As an economist, Andre has worked in topics ranging from innovation ecosystems, entrepreneurship and MSME development policy, competitiveness, business climate, infrastructure finance, monitoring and evaluation (M&E), and country assistance strategy for the World Bank, the Inter-American Development Bank (IDB), and the Brazilian Development Bank (BNDES). He has also consulted for clients such as DAI Global, the Economist Intelligence Unit (EIU), TechnoServe, among many others. He holds a master’s degree in economics from the University of London (UK) and an MBA from McGill University (Canada). Andre lives in the Washington, DC area.

He writes an awesome Blog called Entrepreneurship Compass and you can sign up here: https://entrepreneurshipcompass.com

DC “Networking Jackpot” – Big Idea CONNECTpreneur Fall Forum, September 13, Tysons Corner

LORE SYSTEMS is pleased to host our quarterly Big Idea CONNECTpreneur Forum, one of the most exciting angel and entrepreneurship networking forums in the DC Region on September 13, 2012 at the Tysons Corner Marriott.

InTheCapital called our June Forum “The Best Networking Event in DC.”

We also appreciate InTheCapital’s latest article on our upcoming Fall Forum: “Three Reasons Why You Should Attend the Big Idea CONNECTpreneur Forum.”

Please come out!  CLICK HERE to Register via the Eventbrite link.

The Big Idea CONNECTpreneur FALL Forum is a “NETWORKING MASHUP” of 210+ of the DC Region’s TOP Entrepreneurs, Business Leaders, CXOs, Angels, and VCs.  Most of the attendees are “INVITATION ONLY,” and we are limiting service provider participation in order to maximize the experience for our Attendees and Sponsors.

Presented by LORE Systems, this UNIQUE EVENT is like NONE OTHER in our region, due to the high quality of our attendees and participants, as well as our program and unprecedented networking.

Come see what happens when you put a group of “A List” business leaders and entrepreneurs in one room for a few hours!

Program Highlights:
  • Over 210 attendees, includng 120+ CEOs/Presidents and 40 angels/VCs
  • Conversation with CEO, VC Advisor, & Angel Investor Christopher M. Schroeder
  • Discussion with UBER Tech Entrepreneur David A. Steinberg
  • SHOWCASE of Emerging tech companies
  • NETWORKING sessions before, during, and after the event
The venue is the Tysons Corner MARRIOTT.  A plated breakfast and unlimited coffee are included.

FINAL AGENDA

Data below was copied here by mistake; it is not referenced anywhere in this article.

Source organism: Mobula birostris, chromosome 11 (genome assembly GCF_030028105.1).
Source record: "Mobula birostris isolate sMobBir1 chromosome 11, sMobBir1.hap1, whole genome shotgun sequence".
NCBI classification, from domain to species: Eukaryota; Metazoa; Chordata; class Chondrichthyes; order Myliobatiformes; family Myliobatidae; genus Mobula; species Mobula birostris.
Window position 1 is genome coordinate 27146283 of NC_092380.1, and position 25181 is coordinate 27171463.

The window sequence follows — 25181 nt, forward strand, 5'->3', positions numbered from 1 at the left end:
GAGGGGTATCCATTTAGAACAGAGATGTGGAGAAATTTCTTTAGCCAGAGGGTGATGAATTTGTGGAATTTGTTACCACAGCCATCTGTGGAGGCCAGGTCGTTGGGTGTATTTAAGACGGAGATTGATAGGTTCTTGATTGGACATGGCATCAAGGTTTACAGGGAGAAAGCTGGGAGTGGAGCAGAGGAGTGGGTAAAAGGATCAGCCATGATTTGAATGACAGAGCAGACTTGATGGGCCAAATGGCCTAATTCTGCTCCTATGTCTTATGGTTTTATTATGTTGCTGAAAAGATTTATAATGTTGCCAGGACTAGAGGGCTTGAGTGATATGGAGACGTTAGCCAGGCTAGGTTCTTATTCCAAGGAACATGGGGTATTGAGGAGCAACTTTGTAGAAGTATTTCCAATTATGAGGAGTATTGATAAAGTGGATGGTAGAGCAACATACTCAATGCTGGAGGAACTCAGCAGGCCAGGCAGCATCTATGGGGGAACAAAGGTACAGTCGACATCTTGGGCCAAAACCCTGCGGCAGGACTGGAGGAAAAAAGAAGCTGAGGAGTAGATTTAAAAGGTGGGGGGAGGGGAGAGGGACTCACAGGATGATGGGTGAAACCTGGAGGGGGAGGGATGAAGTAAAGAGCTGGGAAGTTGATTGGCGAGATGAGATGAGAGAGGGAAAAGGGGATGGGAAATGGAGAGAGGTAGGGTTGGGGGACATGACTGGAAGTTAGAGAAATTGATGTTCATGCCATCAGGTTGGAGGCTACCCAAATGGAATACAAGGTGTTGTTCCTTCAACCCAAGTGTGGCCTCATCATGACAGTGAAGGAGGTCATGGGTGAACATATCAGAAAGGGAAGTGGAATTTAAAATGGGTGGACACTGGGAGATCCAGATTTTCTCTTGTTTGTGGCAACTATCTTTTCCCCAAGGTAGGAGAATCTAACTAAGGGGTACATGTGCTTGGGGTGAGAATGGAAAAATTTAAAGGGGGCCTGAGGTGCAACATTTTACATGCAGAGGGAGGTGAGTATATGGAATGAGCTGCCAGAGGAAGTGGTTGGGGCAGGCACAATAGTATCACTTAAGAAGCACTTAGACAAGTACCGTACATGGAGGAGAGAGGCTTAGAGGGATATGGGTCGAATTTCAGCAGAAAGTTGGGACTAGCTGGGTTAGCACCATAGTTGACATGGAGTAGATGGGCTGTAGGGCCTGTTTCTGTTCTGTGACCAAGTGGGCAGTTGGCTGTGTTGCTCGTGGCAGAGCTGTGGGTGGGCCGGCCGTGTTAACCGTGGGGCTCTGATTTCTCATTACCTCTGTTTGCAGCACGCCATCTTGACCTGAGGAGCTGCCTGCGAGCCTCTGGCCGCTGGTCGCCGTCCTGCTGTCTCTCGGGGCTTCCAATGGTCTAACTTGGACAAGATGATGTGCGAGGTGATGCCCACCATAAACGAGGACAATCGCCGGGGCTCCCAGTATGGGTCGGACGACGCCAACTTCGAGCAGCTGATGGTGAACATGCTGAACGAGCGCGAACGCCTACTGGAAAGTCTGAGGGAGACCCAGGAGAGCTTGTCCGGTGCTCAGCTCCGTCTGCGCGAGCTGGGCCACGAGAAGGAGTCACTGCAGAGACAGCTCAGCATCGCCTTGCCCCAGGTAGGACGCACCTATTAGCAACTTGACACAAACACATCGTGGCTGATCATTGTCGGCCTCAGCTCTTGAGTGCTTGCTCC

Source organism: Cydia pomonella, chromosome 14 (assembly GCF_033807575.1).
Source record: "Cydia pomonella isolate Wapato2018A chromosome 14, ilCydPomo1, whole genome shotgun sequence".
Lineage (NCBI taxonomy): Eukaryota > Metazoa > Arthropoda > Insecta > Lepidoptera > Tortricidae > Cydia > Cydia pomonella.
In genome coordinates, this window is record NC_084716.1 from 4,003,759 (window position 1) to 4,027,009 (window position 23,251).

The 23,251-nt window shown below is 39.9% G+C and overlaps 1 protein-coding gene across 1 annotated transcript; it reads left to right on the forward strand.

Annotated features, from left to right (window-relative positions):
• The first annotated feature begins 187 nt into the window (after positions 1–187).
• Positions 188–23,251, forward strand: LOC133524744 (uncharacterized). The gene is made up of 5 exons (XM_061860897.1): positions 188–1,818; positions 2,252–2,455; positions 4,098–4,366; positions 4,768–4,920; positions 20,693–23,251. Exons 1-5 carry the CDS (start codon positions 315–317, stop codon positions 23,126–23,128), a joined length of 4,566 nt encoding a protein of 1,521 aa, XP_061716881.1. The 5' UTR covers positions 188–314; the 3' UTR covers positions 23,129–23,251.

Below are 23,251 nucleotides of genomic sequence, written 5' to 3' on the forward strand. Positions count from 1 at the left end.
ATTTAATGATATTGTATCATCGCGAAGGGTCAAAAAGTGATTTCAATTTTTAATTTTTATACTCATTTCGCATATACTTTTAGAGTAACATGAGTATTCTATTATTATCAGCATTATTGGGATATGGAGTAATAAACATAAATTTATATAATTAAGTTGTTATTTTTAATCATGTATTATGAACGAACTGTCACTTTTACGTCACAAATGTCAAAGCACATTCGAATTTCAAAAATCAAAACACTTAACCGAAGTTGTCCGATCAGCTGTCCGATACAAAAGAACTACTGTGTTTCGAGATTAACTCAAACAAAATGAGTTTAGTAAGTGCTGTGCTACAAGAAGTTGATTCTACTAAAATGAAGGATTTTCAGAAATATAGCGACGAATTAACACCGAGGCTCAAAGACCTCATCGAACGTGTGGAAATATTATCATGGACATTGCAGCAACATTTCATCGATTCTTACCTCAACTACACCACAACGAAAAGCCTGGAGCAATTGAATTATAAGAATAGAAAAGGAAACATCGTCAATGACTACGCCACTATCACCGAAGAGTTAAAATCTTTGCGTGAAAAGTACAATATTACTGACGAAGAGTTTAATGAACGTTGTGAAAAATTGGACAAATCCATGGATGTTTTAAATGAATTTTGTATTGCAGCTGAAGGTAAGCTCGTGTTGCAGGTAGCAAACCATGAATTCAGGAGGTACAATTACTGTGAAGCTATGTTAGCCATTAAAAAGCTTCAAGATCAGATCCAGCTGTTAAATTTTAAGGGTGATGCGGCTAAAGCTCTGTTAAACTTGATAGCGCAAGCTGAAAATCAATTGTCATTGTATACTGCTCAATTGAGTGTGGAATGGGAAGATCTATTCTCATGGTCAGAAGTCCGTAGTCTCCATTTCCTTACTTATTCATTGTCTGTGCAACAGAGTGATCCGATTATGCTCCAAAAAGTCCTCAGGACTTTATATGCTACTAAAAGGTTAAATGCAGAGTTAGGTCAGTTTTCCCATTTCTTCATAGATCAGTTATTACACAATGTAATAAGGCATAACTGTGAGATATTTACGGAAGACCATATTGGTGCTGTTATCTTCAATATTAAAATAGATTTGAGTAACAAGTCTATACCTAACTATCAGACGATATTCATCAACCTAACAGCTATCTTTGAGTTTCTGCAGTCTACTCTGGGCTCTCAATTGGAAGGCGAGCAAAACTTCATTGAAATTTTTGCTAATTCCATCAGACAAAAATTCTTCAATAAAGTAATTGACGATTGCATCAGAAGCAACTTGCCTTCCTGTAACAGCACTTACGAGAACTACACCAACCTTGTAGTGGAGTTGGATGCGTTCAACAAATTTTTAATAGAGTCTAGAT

7:00–8:00 am – ARRIVAL / NETWORKING
 
8:00 – 8:10 am – WELCOME
 
8:10 – 8:45 am – Conversation with Christopher Schroeder,
Renaissance Man, Entrepreneur, CEO, Advisor, Angel Investor, and Author
Author, Arab Inc(ubate)
Co-Founder and CEO, HealthCentral, formerly DrKoop.com (an InterActiveCorp company)
CEO, Washingtonpost.Newsweek Interactive
CEO, LEGI-SLATE
 
8:50 – 9:25 am  –  Conversation with David A. Steinberg,
UBER Tech and Marketing Entrepreneur
Chairman & CEO, CAIVIS Acquisition Corp.
Founder, Chairman & CEO, InPhonic / Simplexity (NASDAQ:INPC)
9:30 – 9:45 am – NETWORKING BREAK
9:50 – 11:15 am – COMPANY SHOWCASE
11:30 am – NETWORKING
CONFIRMED PARTICIPANTS (partial list):
Over 120 CEOs/Presidents, plus 40+ angel and VC investors including New Enterprise Associates, Novak Biddle, Core Capital, CIT, Blu Venture Investors, Blue Water Capital, Dingman Center Angels, Neuberger & Co. Ventures, Saratoga Investment Corp., Washington DC Archangels, Angel Venture Forum, Fortify.vc, Endeavor DC, Maryland Venture Fund, National Capital Companies, Enhanced Capital, White Hall Capital,  MTECH Ventures, Mosaic Capital, Opus8, VentureCross Partners, McLean Capital, Starise Ventures, Blue Heron Capital, Duncaster Investments, Private Capital Network, Next-Stage Development Group, Berman Enterprises, Grindstone Partners, Next Stage Development Group, Atlantic Capital Group, Lancaster Angel Network, Harrell Partners, Stanford Venture Advisors, MD Center for Entrepreneurship, Skada Capital, Great Falls Capital, Bayberry Capital, Hafezi Capital, Keiretsu Forum, and CADRE.
EVENT SPONSORS:  
 
LORE Systems
BDO
Wilson Sonsini
Deloitte.
Cooley LLP
Meltzer Group
AH&T Insurance
McBride Real Estate
Ryan & Wetmore
Washington, DC Archangels
Dingman Center for Entrepreneurship
Angel Venture Forum
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“The Best Networking Event in DC” – Big Idea CONNECTpreneur Summer Forum, June 6, Tysons Corner, VA